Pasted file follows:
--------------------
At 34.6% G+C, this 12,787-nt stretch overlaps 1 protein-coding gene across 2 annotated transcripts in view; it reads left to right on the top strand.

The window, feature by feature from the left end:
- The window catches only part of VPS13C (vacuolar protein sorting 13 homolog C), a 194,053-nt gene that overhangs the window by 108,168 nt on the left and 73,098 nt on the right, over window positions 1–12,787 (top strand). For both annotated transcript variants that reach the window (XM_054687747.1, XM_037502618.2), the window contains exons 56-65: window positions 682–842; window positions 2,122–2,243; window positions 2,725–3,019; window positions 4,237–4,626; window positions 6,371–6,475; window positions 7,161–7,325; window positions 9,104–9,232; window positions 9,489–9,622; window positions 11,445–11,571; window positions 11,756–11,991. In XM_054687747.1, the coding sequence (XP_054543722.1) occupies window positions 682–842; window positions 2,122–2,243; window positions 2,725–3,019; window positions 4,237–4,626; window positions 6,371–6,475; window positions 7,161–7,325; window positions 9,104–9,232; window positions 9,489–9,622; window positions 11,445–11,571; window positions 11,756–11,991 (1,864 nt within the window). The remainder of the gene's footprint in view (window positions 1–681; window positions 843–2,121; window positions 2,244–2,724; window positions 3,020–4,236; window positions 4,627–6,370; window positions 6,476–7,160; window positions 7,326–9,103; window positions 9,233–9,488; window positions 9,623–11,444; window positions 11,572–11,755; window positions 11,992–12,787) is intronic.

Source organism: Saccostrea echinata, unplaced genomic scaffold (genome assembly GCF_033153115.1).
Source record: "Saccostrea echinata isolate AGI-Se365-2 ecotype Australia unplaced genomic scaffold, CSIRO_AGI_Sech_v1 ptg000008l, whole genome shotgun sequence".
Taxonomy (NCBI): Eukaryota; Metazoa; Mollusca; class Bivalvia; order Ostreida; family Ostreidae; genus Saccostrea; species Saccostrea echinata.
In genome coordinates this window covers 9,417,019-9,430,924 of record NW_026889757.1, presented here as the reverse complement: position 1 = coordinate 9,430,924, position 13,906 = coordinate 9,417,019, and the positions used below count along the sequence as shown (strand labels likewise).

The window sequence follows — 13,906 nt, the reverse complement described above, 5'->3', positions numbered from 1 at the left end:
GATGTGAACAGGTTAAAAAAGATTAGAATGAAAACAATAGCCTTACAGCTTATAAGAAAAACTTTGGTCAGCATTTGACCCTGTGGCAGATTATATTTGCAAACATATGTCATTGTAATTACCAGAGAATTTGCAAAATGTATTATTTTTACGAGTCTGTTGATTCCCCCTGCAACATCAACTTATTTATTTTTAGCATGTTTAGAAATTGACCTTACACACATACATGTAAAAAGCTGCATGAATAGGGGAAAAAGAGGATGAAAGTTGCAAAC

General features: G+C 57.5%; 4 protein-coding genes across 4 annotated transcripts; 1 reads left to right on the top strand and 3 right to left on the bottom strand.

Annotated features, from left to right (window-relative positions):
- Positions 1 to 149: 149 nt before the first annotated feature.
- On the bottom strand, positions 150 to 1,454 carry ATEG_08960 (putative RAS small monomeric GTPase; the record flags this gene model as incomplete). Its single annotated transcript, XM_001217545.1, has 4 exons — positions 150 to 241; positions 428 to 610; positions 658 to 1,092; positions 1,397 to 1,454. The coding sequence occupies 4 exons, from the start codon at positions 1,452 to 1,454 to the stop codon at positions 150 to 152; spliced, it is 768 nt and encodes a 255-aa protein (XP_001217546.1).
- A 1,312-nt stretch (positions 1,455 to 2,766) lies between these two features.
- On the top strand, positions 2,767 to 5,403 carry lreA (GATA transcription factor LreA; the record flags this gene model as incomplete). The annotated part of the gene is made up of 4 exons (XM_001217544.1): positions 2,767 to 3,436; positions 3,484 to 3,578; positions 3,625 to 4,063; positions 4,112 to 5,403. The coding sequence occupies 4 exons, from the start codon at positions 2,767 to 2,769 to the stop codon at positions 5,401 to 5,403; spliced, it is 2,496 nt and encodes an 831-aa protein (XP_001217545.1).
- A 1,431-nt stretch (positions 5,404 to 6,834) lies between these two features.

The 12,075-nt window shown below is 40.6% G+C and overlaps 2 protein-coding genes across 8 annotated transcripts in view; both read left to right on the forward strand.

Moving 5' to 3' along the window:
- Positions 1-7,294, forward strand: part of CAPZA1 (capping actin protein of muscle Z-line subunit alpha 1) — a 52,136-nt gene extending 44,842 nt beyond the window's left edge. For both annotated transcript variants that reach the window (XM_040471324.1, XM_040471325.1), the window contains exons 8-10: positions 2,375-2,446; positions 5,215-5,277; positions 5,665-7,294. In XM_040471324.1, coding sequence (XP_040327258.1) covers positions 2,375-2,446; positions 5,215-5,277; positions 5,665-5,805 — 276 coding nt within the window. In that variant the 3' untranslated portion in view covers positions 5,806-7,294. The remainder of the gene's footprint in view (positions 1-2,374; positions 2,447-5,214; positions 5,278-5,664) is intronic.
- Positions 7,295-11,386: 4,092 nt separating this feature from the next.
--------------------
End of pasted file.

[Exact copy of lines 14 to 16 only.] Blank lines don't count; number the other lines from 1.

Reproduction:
- A 1,312-nt stretch (positions 1,455 to 2,766) lies between these two features.
- On the top strand, positions 2,767 to 5,403 carry lreA (GATA transcription factor LreA; the record flags this gene model as incomplete). The annotated part of the gene is made up of 4 exons (XM_001217544.1): positions 2,767 to 3,436; positions 3,484 to 3,578; positions 3,625 to 4,063; positions 4,112 to 5,403. The coding sequence occupies 4 exons, from the start codon at positions 2,767 to 2,769 to the stop codon at positions 5,401 to 5,403; spliced, it is 2,496 nt and encodes an 831-aa protein (XP_001217545.1).
- A 1,431-nt stretch (positions 5,404 to 6,834) lies between these two features.